I am up early on a bank holiday Monday morning to go bird watching - and it's raining too hard to make any fun of that, so I've been reading the news and wondering what a UKIP world will look like.
First things first - I am sure UKIP will have its first elected MP in two weeks.
Second, I do not foresee a landslide in a year for UKIP, or even little more than a blip. A 30% share now could easily become 15% or less at a general election based on many precedents.
That, though, remains uncomfortable.
It's uncomfortable because many who would lose very badly from UKIP voted for it.
It's uncomfortable for women - UKIP had the lowest electable party representation of women by far.
It's uncomfortable for anyone who feels like the UK is their adopted home.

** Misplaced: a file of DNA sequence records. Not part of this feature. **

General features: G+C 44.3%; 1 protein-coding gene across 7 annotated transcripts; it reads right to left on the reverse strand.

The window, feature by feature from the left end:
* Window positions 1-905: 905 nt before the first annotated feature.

It's uncomfortable because right now it makes the idea of effective government within the prevailing UK system seem hard: the complete failure of the current Coalition to have anything to do in its mandatory fifth term is evidence of that.
It's uncomfortable for those who believe in public services.
It's uncomfortable for those who care.
It's uncomfortable for those that need protection.
And that's why I would like to see politcians - especially on the left - move out of their comfort zones.
It's time to talk basics.
It's time to talk freedom from fear.
And it's time to embrace diversity - because that is reality.
And it is also time to talk about something to that almost no one will touch upon - which is what it really means to be English. The Scots, Welsh and Irish know who they are, by and large. The crisis is for the English. It is they who, by and large, have moved to the far right (and yes, I know UKIP won in Wales and Scotland, but only just).
Surely that is a theme to be addressed that we have all been far too uncomfortable with?
It is one to ponder on because defining what Englishness means seems to me to be at the core of resolving the English political dilemma outside London.
I will give it some thought.
Enough musing for now. It has stopped raining.